One who performs his duty without attachment, surrendering the results unto the Supreme Lord, is unaffected by sinful action, as the lotus leaf is untouched by water. — Bhagavad Gita 5.10


One of my yoga teachers advised us, his students, as we endeavored to hold steady our most difficult poses not to struggle but to breath calmly, sips of air like nectar. The quote above is from him.

Soon after first moving across the country to San Francisco, Maupin's ‘Tales of the City’ aired on PBS. I had never been able to get into the books but I became engrossed in the televised drama. Mary Ann Singleton is about to begin her adventure in San Francisco and Mrs. Madrigal quotes Tennyson referencing the lotus eaters.

A decade before moving to L.A. I visited famed Echo Park and happened upon the Lotus Festival there. Sometime after I moved south the lotus practically diedout and the life of the lake was so seriously compromised that it was drained in order to start again. And again by chance I happened to visit the lake and the festival in the first year of its new life.

The lotus in my work are not drawn or painted from life. In artistic terms they are post-modernist appropriations and are taken from historical copyright-free sources. These found images are take a step further as I convert them into a cross hatched drawings like the steel plate engraving found on currency or traditional postage stamps. My drawings are laid on top of a ground of color laid down in an intuitive abstract expressionistic manner. These works have not been shown publicly yet.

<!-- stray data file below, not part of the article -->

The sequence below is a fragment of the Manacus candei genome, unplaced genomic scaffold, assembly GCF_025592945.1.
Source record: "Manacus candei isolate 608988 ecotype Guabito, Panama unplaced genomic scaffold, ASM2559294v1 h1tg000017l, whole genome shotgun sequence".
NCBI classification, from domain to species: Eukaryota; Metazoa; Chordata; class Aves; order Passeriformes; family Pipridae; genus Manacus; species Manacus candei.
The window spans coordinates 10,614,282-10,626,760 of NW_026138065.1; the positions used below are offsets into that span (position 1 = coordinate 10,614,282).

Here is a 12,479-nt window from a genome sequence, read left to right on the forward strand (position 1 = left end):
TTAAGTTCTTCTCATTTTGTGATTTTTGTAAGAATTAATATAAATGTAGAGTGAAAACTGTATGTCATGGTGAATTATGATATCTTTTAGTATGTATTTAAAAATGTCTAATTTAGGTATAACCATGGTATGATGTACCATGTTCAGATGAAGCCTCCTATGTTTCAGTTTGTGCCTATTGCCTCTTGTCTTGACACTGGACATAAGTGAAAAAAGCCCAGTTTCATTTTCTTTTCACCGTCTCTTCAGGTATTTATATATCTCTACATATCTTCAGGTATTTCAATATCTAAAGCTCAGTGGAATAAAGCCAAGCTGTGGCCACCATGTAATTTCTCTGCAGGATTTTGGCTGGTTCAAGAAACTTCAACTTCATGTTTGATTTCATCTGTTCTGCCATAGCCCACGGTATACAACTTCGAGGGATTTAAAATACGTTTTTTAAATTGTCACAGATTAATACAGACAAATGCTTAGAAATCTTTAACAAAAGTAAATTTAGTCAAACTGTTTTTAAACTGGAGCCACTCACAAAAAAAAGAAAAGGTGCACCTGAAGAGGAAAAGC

Scott Waterman, artist and problem solver

I asked Scott to tell me about his work and the nature of his art. Here is what he told me:

It's Santiago Chile on the phone. The canvas has a wrinkle in it! What should we do? That actually happened to me. I thought the problem I was solving was to create a big painting for the Japanese restaurant, Matsuri, at the Grand Hyatt in Santiago, Chile.

I carefully considered the architecture, interior design, and the location and proposed a painting, 14' x 15", an iconic abstract form that hinted at calligraphy, kelp bending in sea currents, and most importantly an image that reads transculturally. Well, stretch it, I told them. They did and my painting for Matsuri hangs prominently above the sushi bar visible from every table in the restaurant. It is the signature work of art. That is what I do.

I make art and solve problems. I work with architects, interior designers, art consultants, and creative thinkers who challenge me to do my very best for them. Sometimes works are selected right out of my studio and often I create pieces that are site specific. Typically I work off site and can create an entire room in my studio which I did for a dining room on The Peak in Hong Kong.